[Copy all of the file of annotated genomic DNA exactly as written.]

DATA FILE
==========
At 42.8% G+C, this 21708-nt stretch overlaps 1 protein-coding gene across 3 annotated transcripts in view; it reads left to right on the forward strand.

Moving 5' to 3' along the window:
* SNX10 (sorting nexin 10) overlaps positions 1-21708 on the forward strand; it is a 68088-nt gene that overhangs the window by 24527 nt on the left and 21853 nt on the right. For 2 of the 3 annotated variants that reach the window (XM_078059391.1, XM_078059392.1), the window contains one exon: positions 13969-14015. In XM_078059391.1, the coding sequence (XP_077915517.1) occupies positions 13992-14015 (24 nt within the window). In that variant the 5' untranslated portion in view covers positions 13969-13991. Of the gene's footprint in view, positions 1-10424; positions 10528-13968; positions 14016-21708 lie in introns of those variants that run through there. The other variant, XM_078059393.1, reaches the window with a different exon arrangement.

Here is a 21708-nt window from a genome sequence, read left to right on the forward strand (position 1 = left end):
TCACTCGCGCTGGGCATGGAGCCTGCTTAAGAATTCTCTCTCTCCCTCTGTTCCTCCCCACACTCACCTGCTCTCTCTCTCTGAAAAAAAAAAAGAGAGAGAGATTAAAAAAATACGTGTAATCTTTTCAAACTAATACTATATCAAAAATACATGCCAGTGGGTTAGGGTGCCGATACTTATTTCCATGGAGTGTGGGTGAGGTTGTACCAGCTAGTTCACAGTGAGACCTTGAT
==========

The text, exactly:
At 42.8% G+C, this 21708-nt stretch overlaps 1 protein-coding gene across 3 annotated transcripts in view; it reads left to right on the forward strand.

Moving 5' to 3' along the window:
* SNX10 (sorting nexin 10) overlaps positions 1-21708 on the forward strand; it is a 68088-nt gene that overhangs the window by 24527 nt on the left and 21853 nt on the right. For 2 of the 3 annotated variants that reach the window (XM_078059391.1, XM_078059392.1), the window contains one exon: positions 13969-14015. In XM_078059391.1, the coding sequence (XP_077915517.1) occupies positions 13992-14015 (24 nt within the window). In that variant the 5' untranslated portion in view covers positions 13969-13991. Of the gene's footprint in view, positions 1-10424; positions 10528-13968; positions 14016-21708 lie in introns of those variants that run through there. The other variant, XM_078059393.1, reaches the window with a different exon arrangement.

Here is a 21708-nt window from a genome sequence, read left to right on the forward strand (position 1 = left end):
TCACTCGCGCTGGGCATGGAGCCTGCTTAAGAATTCTCTCTCTCCCTCTGTTCCTCCCCACACTCACCTGCTCTCTCTCTCTGAAAAAAAAAAAGAGAGAGAGATTAAAAAAATACGTGTAATCTTTTCAAACTAATACTATATCAAAAATACATGCCAGTGGGTTAGGGTGCCGATACTTATTTCCATGGAGTGTGGGTGAGGTTGTACCAGCTAGTTCACAGTGAGACCTTGAT